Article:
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As a journalist who covers geopolitics and global economics, there are times when even I find that it is difficult to understand news coverage of global trade and financial markets. For me, reporting on these topics is often a tedious exercise in decoding an onslaught of abbreviations and acronyms. And explaining this kind of subject matter is what I do for a living! For ordinary citizens who lack in-depth knowledge of geopolitics, I can only imagine the extent to which jargon makes economic diplomacy sound alien.

Do recent economic developments and Brexit-speak confuse you? These days, news broadcasts and articles are peppered with geopolitical jargon. As a helpful reference, I’ve defined a list of frequently-used foreign policy terms below. Perhaps this glossary can help you make sense of recent new analyses surrounding Brexit and the EU, or make it easier for you to grasp current events on a global scale.


  • Arab League – The League of Arab States, or LAS, is a voluntary association of countries whose populations are mainly Arabic speaking, or where Arabic is an official language.

    Arab League emblem

    Arab League emblem

    • The Arab League has 22 members (including Palestine) and aims to strengthen ties among member states, coordinate their policies, and direct their regional efforts toward a common good.
  • ASEAN (Association of Southeast Asian Nations) – The Association of Southeast Asian Nations was officially formed in 1967 when Indonesia, Malaysia, Philippines, Singapore, and Thailand signed the Bangkok Declaration.
    • Since its formation, ASEAN has grown its membership to include other countries in southeast Asia.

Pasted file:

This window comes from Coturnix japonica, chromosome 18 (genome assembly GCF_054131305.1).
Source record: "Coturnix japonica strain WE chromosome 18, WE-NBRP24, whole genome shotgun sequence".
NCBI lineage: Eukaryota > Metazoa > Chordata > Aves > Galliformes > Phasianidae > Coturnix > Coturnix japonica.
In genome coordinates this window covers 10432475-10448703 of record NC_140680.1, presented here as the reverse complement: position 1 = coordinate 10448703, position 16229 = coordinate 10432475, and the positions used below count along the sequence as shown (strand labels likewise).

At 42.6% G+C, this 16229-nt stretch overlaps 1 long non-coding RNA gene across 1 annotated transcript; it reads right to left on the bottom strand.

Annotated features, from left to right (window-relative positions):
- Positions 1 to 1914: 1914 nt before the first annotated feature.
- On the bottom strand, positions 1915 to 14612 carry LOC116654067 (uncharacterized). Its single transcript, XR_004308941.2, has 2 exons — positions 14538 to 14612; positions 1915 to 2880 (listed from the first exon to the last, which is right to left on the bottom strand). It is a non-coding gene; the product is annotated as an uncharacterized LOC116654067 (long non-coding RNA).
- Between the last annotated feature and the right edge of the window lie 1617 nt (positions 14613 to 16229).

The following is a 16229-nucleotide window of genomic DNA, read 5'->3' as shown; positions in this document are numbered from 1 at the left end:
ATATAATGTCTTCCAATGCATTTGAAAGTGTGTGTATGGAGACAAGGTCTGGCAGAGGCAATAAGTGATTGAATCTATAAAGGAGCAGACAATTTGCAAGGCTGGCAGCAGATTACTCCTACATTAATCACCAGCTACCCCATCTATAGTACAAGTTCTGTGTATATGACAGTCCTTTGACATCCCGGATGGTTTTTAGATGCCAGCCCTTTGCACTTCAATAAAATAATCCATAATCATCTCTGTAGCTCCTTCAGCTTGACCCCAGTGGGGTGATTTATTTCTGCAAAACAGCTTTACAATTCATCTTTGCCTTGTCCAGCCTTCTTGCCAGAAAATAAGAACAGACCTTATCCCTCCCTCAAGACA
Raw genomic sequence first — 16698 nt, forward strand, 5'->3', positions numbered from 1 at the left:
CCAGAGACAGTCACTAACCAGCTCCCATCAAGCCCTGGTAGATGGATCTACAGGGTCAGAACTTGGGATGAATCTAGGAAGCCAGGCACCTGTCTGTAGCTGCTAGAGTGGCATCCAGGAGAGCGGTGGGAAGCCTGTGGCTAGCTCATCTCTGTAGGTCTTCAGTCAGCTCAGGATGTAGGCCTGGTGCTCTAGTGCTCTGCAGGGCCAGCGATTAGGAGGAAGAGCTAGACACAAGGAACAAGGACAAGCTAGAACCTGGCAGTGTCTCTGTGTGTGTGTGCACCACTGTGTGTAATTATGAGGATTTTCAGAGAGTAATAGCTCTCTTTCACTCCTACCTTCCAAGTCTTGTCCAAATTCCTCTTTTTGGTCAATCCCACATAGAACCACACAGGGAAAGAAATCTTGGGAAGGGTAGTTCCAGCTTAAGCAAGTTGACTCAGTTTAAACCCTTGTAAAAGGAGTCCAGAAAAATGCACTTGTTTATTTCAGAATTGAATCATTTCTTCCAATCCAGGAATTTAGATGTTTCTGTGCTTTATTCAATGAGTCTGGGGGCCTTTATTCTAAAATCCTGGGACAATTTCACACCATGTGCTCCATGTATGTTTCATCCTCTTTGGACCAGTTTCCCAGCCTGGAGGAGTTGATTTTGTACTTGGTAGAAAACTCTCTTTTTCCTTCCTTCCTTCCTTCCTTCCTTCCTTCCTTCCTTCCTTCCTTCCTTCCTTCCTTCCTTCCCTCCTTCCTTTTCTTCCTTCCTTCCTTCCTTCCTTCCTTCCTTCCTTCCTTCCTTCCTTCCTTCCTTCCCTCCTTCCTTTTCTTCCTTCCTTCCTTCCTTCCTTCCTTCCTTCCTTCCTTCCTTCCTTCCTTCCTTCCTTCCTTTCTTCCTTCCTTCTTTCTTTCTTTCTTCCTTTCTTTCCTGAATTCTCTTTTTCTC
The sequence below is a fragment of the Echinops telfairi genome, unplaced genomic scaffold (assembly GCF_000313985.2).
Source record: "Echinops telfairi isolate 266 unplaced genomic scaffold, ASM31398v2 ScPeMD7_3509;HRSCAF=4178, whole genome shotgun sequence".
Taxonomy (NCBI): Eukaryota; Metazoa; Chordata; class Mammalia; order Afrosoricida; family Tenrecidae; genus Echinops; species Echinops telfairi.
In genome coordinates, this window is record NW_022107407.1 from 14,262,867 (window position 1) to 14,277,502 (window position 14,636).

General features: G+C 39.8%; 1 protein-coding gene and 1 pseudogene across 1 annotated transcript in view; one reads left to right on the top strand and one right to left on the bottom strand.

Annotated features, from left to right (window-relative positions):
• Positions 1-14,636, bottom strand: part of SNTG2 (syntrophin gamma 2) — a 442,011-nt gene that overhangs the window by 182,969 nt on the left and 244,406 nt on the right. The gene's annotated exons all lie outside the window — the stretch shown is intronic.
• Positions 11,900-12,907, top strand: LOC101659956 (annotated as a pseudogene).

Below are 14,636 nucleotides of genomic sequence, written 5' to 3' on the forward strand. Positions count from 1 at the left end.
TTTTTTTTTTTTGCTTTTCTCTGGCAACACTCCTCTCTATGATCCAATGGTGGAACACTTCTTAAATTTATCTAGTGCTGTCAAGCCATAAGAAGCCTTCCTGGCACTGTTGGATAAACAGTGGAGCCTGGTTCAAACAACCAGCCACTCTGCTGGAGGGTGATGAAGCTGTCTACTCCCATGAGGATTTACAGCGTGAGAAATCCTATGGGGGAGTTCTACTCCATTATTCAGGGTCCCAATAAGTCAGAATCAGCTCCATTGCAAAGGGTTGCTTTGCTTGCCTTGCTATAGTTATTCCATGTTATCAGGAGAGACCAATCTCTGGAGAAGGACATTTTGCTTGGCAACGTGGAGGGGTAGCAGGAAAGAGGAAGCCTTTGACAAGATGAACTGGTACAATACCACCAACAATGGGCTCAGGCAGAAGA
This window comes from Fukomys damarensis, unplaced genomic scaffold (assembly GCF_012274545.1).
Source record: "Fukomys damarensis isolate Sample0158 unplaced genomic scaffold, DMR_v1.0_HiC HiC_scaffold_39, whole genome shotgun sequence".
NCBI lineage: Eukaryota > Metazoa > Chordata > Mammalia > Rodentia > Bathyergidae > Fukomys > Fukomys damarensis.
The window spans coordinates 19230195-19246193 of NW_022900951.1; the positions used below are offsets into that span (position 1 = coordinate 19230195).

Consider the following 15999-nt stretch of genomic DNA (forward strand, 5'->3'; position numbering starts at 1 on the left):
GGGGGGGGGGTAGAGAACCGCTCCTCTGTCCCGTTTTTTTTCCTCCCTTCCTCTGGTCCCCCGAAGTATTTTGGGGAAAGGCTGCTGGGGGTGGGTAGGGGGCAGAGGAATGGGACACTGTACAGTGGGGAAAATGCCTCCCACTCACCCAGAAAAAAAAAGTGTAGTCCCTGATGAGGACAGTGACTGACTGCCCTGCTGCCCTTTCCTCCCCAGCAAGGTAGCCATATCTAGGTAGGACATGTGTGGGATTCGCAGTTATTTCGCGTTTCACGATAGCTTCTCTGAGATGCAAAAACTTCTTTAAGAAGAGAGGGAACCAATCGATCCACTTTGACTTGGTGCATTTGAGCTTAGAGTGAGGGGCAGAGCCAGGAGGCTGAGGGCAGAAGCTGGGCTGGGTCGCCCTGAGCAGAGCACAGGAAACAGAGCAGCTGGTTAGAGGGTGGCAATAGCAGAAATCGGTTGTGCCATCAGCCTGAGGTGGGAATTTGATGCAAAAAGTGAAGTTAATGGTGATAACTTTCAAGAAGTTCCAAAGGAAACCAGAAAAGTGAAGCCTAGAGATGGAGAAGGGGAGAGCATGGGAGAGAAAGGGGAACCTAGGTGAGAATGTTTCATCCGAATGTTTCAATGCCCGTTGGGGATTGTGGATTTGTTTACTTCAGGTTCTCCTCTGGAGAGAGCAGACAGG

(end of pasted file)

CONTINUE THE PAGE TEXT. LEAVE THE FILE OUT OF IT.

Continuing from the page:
• ASEAN promotes cultural, economic and political development in its geographic region.
  • AU (African Union) – comprised of all 53 African countries in Africa, created for political and socio-economic integration and cooperation.
  • BREXIT – Portmanteau of “Britain” and “Exit.” Brexit refers to the United Kingdom (UK) vote to withdraw from the European Union (EU).
  • BRIC – BRIC is a grouping acronym that refers to the countries of Brazil, Russia, India and China. These countries (which also include South Africa among them, sometimes) are all deemed to be at a similar stage of newly advanced economic development.
  • CARICOM (Caribbean Community) – The Caribbean Community is a cooperative group comprised of Central American countries and islands in the Caribbean Sea. CARICOM promotes economic integration and cooperation among its members.
  • ECB (European Central Bank) – based in Frankfurt; responsible for implementing European monetary policy.
  • EEZ (Exclusive Economic Zone) – EEZs are defined zones within bodies of water over which a state or nation has special rights when it comes to exploration and the use of marine resources.
  • EU (European Union) – The EU is an economic and political partnership of 28 European countries. The EU formed in the wake of WWII for purposes of promoting trade and economic cooperation.

    EU flag

    EU flag

  • Eurozone – the monetary union of 19 European Union (EU) member states that have adopted the Euro (€) as their common currency.
  • FTZ (Free Trade Zone) – A free trade zone is a geographic area where goods may be landed, handled, or manufactured without the intervention of the customs authorities.
  • G77 (The Group of 77) – G77 is the largest intergovernmental organization of developing nations in the United Nations. The organization, established in 1964, currently includes 130 member nations.